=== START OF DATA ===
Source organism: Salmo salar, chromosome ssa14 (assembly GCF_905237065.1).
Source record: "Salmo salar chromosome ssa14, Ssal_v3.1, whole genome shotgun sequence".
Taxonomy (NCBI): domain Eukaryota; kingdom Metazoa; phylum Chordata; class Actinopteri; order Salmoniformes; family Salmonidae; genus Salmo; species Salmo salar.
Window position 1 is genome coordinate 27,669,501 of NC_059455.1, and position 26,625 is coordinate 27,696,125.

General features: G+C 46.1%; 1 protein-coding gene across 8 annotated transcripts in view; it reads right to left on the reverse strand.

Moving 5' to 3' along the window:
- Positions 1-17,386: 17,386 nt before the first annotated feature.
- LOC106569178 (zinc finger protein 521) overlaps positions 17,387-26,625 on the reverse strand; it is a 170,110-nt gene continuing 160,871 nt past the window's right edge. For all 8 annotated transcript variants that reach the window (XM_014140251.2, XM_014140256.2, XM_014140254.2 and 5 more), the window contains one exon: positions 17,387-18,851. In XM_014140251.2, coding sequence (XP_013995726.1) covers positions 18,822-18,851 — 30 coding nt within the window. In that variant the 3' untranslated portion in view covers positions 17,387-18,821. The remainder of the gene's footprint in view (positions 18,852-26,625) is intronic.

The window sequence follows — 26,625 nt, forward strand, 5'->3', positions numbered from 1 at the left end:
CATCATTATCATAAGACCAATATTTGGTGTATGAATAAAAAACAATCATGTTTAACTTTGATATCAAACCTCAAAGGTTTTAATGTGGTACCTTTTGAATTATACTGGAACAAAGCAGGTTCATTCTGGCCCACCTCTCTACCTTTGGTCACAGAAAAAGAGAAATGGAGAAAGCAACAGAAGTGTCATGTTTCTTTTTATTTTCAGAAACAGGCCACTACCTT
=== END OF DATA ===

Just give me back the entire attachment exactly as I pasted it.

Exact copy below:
Source organism: Salmo salar, chromosome ssa14 (assembly GCF_905237065.1).
Source record: "Salmo salar chromosome ssa14, Ssal_v3.1, whole genome shotgun sequence".
Taxonomy (NCBI): domain Eukaryota; kingdom Metazoa; phylum Chordata; class Actinopteri; order Salmoniformes; family Salmonidae; genus Salmo; species Salmo salar.
Window position 1 is genome coordinate 27,669,501 of NC_059455.1, and position 26,625 is coordinate 27,696,125.

General features: G+C 46.1%; 1 protein-coding gene across 8 annotated transcripts in view; it reads right to left on the reverse strand.

Moving 5' to 3' along the window:
- Positions 1-17,386: 17,386 nt before the first annotated feature.
- LOC106569178 (zinc finger protein 521) overlaps positions 17,387-26,625 on the reverse strand; it is a 170,110-nt gene continuing 160,871 nt past the window's right edge. For all 8 annotated transcript variants that reach the window (XM_014140251.2, XM_014140256.2, XM_014140254.2 and 5 more), the window contains one exon: positions 17,387-18,851. In XM_014140251.2, coding sequence (XP_013995726.1) covers positions 18,822-18,851 — 30 coding nt within the window. In that variant the 3' untranslated portion in view covers positions 17,387-18,821. The remainder of the gene's footprint in view (positions 18,852-26,625) is intronic.

The window sequence follows — 26,625 nt, forward strand, 5'->3', positions numbered from 1 at the left end:
CATCATTATCATAAGACCAATATTTGGTGTATGAATAAAAAACAATCATGTTTAACTTTGATATCAAACCTCAAAGGTTTTAATGTGGTACCTTTTGAATTATACTGGAACAAAGCAGGTTCATTCTGGCCCACCTCTCTACCTTTGGTCACAGAAAAAGAGAAATGGAGAAAGCAACAGAAGTGTCATGTTTCTTTTTATTTTCAGAAACAGGCCACTACCTT